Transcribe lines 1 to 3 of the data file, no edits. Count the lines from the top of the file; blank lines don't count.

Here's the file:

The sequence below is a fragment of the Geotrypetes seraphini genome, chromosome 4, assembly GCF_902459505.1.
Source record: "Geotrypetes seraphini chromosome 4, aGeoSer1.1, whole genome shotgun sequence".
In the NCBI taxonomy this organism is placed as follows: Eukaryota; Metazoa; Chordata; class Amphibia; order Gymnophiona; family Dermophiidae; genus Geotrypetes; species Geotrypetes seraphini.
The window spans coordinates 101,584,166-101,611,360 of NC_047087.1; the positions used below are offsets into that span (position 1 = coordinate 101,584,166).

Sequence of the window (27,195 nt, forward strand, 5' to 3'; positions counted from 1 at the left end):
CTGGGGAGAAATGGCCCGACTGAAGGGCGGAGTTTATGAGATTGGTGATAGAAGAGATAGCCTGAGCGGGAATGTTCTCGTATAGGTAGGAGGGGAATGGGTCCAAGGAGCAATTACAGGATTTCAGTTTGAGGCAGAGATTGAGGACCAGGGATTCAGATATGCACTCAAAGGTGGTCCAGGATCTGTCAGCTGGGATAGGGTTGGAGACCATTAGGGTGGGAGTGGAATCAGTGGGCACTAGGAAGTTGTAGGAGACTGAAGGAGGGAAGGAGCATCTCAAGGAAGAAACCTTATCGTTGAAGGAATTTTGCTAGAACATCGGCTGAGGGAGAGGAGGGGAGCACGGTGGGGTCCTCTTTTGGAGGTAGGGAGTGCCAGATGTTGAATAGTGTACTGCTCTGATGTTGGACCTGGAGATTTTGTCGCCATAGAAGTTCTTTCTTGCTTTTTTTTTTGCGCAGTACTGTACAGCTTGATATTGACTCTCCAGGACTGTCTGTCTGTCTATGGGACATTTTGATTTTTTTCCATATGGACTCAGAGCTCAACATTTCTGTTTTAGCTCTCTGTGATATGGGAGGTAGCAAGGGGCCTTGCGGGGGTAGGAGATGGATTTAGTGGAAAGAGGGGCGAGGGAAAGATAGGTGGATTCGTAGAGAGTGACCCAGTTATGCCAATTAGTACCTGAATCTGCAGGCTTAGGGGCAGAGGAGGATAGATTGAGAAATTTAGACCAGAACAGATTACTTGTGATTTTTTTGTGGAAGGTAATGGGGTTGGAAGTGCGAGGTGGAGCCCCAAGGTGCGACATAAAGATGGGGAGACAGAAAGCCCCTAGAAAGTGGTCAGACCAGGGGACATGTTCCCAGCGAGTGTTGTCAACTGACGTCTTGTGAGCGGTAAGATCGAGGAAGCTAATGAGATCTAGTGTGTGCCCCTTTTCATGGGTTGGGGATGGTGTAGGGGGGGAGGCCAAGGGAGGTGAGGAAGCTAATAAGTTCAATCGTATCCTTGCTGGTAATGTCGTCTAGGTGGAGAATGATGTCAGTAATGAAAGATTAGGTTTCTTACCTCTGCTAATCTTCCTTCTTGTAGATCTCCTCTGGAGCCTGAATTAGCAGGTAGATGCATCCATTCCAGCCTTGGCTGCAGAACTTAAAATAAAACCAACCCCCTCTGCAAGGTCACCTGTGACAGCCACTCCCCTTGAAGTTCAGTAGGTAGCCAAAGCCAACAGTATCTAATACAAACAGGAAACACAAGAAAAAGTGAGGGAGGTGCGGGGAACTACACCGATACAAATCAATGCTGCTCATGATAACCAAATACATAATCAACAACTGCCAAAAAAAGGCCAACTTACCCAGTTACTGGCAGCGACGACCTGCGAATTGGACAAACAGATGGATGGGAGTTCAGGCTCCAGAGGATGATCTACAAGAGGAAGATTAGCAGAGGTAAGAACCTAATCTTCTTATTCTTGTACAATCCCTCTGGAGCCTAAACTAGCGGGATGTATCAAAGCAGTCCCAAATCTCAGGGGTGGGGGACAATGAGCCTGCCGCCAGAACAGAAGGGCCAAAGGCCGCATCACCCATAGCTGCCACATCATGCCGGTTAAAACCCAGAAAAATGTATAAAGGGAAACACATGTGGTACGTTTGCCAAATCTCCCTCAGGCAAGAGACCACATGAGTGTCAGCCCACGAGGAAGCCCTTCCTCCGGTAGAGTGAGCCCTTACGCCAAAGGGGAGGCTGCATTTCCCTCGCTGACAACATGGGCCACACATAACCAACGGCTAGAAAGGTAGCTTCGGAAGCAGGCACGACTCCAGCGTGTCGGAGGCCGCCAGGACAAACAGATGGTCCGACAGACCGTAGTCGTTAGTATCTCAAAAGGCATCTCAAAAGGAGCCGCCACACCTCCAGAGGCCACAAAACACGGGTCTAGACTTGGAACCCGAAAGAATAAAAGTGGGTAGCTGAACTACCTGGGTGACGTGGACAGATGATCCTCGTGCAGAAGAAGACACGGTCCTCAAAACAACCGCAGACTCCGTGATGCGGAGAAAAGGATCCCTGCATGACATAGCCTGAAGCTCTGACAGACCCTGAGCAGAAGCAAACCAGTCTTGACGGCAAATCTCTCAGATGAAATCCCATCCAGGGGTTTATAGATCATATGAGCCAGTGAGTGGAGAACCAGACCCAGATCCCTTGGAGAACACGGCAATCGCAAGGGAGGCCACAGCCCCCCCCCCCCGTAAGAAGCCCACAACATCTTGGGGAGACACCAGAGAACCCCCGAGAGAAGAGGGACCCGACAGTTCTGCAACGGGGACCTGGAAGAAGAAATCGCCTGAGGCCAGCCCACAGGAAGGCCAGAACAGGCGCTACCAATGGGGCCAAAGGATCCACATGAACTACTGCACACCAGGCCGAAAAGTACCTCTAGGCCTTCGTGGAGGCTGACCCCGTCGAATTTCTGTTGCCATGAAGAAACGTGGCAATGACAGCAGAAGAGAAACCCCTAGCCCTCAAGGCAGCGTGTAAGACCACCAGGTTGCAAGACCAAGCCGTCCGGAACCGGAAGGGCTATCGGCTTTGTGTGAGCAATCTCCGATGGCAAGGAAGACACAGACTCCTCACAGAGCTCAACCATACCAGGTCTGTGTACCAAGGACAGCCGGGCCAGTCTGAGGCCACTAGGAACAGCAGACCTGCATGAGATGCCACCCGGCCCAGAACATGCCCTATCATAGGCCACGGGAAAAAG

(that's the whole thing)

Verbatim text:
The sequence below is a fragment of the Geotrypetes seraphini genome, chromosome 4, assembly GCF_902459505.1.
Source record: "Geotrypetes seraphini chromosome 4, aGeoSer1.1, whole genome shotgun sequence".
In the NCBI taxonomy this organism is placed as follows: Eukaryota; Metazoa; Chordata; class Amphibia; order Gymnophiona; family Dermophiidae; genus Geotrypetes; species Geotrypetes seraphini.